For the first decade, Livy studied the works of a group of historians in or near his own time, who have been called "the annalists". Some twelve historians in this category are named by Livy in Book I as sources on the period of the monarchy.[27] In date order backward from Livy they are: Gaius Licinius Macer, Quintus Claudius Quadrigarius, Valerius Antias, Gnaeus Gellius, Gaius Sempronius Tuditanus (consul 129 BC), Lucius Cassius Hemina, Lucius Calpurnius Piso Frugi (consul 133 BC), Aulus Postumius Albinus (consul 151 BC), Gaius Acilius Glabrio, Marcus Porcius Cato, Lucius Cincius Alimentus, Quintus Fabius Pictor. Elsewhere he mentions Sempronius Asellio. Macer, the latest of these, died in 66 BC. Fabius, the earliest, fought in the Gallic War of 225 BC.

Livy's sources were by no means confined to the annalists. Other historians of his time mention documents then extant dating as far back as the Roman monarchy: treaties between: Servius Tullius and the Latins; Lucius Tarquinius Superbus and Gabii; three between Rome and Carthage; Cassius and the Latins, 493 BC, which was engraved in bronze. In addition the Pontifex Maximus kept the Annales Maximi (yearly events) on display in his house, the censors kept the Commentarii Censorum, the praetors kept their own records, the Commentarii Pontificum and Libri Augurales were available as well as all the laws on stone or brass; the fasti (list of magistrates) and the Libri Lintei, historical records kept in the temple of Juno Moneta.[28]

Nevertheless, the accounts of Rome's early history are for the most part contradictory and therefore suspect (in this view). Seeley says, "It is when Livy's account is compared with the accounts of other writers that we become aware of the utter uncertainty which prevailed among the Romans themselves.... The traditional history, as a whole, must be rejected...."[29] As Livy stated that he used what he found without passing judgement on his sources (which is not quite true, as he does on occasion pass judgement), attacks on the credibility of Livy typically begin with the annalists. Opinions vary. T.J. Cornell presumes that Livy relied on "unscrupulous annalists" who "did not hesitate to invent a series of face-saving victories."[30] Furthermore, "The annalists of the first century BC are thus seen principally as entertainers...." Cornell does not follow this view consistently, as he is willing to accept Livy as history for the 4th and 3rd centuries BC. A more positive view of the same limitations was given by Howard:[31]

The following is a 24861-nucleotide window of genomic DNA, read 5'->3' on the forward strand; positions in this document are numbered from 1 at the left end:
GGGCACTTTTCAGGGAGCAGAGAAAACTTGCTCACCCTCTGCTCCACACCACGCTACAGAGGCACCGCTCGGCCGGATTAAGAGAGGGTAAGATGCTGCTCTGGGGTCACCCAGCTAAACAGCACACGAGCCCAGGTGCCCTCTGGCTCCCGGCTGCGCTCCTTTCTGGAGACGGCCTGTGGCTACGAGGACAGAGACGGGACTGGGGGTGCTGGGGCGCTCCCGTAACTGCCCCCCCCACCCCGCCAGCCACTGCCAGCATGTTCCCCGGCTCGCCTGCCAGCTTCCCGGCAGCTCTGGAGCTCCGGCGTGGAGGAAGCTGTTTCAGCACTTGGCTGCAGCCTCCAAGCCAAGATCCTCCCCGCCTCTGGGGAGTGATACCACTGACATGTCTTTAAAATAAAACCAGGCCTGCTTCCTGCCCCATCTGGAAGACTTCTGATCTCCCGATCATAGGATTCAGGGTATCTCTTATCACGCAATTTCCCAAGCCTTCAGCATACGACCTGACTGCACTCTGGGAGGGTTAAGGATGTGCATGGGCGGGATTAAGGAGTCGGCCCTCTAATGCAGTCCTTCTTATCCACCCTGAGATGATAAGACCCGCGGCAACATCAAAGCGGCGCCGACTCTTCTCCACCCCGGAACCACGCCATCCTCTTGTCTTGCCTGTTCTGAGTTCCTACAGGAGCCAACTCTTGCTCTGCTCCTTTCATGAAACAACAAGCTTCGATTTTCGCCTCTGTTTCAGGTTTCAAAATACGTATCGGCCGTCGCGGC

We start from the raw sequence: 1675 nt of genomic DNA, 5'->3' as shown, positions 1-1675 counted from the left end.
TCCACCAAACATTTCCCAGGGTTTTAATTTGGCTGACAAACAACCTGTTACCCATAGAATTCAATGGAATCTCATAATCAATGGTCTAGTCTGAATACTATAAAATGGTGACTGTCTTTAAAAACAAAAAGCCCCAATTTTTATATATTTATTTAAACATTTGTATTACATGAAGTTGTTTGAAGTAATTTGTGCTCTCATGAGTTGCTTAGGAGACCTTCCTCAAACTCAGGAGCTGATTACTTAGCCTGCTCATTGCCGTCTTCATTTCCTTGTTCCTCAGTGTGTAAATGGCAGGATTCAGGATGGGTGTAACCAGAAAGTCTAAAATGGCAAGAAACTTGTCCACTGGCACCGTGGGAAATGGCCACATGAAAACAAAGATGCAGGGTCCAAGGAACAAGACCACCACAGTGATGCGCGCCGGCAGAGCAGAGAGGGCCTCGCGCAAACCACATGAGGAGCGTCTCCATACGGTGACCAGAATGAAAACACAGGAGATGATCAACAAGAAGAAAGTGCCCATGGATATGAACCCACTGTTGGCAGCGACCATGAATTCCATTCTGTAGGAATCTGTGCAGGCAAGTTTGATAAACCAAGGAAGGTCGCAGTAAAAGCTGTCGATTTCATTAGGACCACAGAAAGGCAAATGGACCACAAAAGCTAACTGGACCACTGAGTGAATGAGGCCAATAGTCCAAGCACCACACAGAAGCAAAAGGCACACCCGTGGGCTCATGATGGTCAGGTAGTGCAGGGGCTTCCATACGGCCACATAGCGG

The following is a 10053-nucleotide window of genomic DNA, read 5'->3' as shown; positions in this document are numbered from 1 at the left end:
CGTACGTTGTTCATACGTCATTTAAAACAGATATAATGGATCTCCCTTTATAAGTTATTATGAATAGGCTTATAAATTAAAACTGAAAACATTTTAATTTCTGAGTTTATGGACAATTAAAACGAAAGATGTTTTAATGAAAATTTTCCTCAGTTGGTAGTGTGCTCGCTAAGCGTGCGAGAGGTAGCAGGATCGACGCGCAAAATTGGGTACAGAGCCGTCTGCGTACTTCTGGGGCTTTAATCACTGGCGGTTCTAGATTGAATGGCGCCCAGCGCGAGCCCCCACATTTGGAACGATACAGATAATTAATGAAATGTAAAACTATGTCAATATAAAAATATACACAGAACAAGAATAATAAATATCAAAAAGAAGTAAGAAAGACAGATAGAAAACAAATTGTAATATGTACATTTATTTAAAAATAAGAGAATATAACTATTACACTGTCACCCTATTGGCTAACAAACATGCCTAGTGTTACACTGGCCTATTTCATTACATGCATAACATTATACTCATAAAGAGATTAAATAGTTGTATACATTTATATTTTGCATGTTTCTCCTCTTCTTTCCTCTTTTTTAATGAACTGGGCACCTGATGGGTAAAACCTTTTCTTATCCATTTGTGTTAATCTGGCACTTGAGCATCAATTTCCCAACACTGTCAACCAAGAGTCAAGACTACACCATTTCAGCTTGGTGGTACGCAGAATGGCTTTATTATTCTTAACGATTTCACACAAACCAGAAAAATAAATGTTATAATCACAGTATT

The annalists were not modern historians, and not one of them is absolutely free from the faults attributed to Antias. That any of them, even Antias, deliberately falsified history is extremely improbable, but they were nearly all strong partisans, and of two conflicting stories it was most natural for them to choose the one which was most flattering to the Romans, or even to their own political party, and, as the principle of historical writing even in the time of Quintilian was stated to be that history was closely akin to poetry and was written to tell a story, not to prove it, we may safely assume that all writers were prone to choose the account which was most interesting and which required the least work in verification.

For the third decade, Livy followed the account of the Greek historian Polybius, as did the historical accounts of Marcus Tullius Cicero.[32] Polybius had access to Greek sources in the eastern Mediterranean, outside the local Roman traditions.

Machiavelli and Livy[edit]

Niccolò Machiavelli's work on republics, the Discourses on Livy, is presented as a commentary on the History of Rome.


The first complete rendering of Ab Urbe Condita into English was Philemon Holland's translation published in 1600. According to Considine, '[I]t was a work of great importance, presented in a grand folio volume of 1458 pages, and dedicated to the Queen'.[33]

The authoritative translation of The History of Early Rome, was made by B.O. Foster in 1919 for Harvard University Press. A 1960 edition, translated by Aubrey de Sélincourt, was printed by Penguin Books Ltd.[34]

An online English translation is available.[35]


  1. ^ Livy himself called his history the Annales, but this title has not been used by modern scholars, who usually refer to it simply as the History of Rome, or History of Rome from the Founding of the City, or in Latin, Ab Urbe Condita ("From the Founding of the City"). As with other Latin works, the number of books is frequently appended to the title, hence the occasional rendering Ab Urbe Condita Libri CXLII, ("From the Founding of the City in 142 Books").[1][2]
  2. ^ Various indications point to the period from 27 to 20 BC as that during which the first decade was written. In the first book (xix. 3) the emperor is called Augustus, a title which he was granted by the Roman Senate early in 27 BC, and in ix. 18 the omission of all reference to the restoration, in 20 BC, of the standards taken at Carrhae seems to justify the inference that the passage was written before that date. In the epitome of book lix, there is a reference to a law of Augustus which was passed in 18 BC.[3]
  3. ^ Livy uses the chronology of Varro, one of his predecessors, whose chronology was the most widely accepted in antiquity, and remains in general use today, although scholars continue to debate the dating of specific events, including the founding of Rome itself.